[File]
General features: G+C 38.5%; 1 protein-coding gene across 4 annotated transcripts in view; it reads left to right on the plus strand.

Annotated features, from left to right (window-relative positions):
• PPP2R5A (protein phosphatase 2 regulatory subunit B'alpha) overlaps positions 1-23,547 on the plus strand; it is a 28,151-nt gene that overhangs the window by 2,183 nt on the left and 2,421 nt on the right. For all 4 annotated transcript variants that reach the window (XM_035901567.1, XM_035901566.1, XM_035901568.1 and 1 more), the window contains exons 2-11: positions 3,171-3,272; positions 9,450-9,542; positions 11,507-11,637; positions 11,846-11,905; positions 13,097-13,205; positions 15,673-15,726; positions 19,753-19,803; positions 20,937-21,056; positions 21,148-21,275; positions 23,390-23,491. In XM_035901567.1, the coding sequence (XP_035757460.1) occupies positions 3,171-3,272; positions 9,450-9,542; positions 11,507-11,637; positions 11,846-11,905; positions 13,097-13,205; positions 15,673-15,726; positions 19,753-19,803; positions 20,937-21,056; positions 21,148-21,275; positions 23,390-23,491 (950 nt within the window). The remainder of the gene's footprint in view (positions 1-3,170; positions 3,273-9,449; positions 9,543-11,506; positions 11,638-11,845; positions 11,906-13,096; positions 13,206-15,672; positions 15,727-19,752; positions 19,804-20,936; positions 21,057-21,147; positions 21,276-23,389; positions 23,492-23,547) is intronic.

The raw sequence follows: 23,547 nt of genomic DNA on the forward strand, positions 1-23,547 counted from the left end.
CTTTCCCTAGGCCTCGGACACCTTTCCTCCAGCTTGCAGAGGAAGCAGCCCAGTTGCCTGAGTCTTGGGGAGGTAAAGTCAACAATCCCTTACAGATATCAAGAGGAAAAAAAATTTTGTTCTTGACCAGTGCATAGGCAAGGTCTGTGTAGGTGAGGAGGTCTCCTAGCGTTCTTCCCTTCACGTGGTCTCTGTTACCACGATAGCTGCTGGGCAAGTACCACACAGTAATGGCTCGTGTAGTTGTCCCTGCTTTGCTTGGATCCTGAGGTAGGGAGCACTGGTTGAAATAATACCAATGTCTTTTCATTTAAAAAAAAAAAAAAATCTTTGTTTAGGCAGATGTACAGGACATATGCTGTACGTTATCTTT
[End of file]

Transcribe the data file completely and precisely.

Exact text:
General features: G+C 38.5%; 1 protein-coding gene across 4 annotated transcripts in view; it reads left to right on the plus strand.

Annotated features, from left to right (window-relative positions):
• PPP2R5A (protein phosphatase 2 regulatory subunit B'alpha) overlaps positions 1-23,547 on the plus strand; it is a 28,151-nt gene that overhangs the window by 2,183 nt on the left and 2,421 nt on the right. For all 4 annotated transcript variants that reach the window (XM_035901567.1, XM_035901566.1, XM_035901568.1 and 1 more), the window contains exons 2-11: positions 3,171-3,272; positions 9,450-9,542; positions 11,507-11,637; positions 11,846-11,905; positions 13,097-13,205; positions 15,673-15,726; positions 19,753-19,803; positions 20,937-21,056; positions 21,148-21,275; positions 23,390-23,491. In XM_035901567.1, the coding sequence (XP_035757460.1) occupies positions 3,171-3,272; positions 9,450-9,542; positions 11,507-11,637; positions 11,846-11,905; positions 13,097-13,205; positions 15,673-15,726; positions 19,753-19,803; positions 20,937-21,056; positions 21,148-21,275; positions 23,390-23,491 (950 nt within the window). The remainder of the gene's footprint in view (positions 1-3,170; positions 3,273-9,449; positions 9,543-11,506; positions 11,638-11,845; positions 11,906-13,096; positions 13,206-15,672; positions 15,727-19,752; positions 19,804-20,936; positions 21,057-21,147; positions 21,276-23,389; positions 23,492-23,547) is intronic.

The raw sequence follows: 23,547 nt of genomic DNA on the forward strand, positions 1-23,547 counted from the left end.
CTTTCCCTAGGCCTCGGACACCTTTCCTCCAGCTTGCAGAGGAAGCAGCCCAGTTGCCTGAGTCTTGGGGAGGTAAAGTCAACAATCCCTTACAGATATCAAGAGGAAAAAAAATTTTGTTCTTGACCAGTGCATAGGCAAGGTCTGTGTAGGTGAGGAGGTCTCCTAGCGTTCTTCCCTTCACGTGGTCTCTGTTACCACGATAGCTGCTGGGCAAGTACCACACAGTAATGGCTCGTGTAGTTGTCCCTGCTTTGCTTGGATCCTGAGGTAGGGAGCACTGGTTGAAATAATACCAATGTCTTTTCATTTAAAAAAAAAAAAAAATCTTTGTTTAGGCAGATGTACAGGACATATGCTGTACGTTATCTTT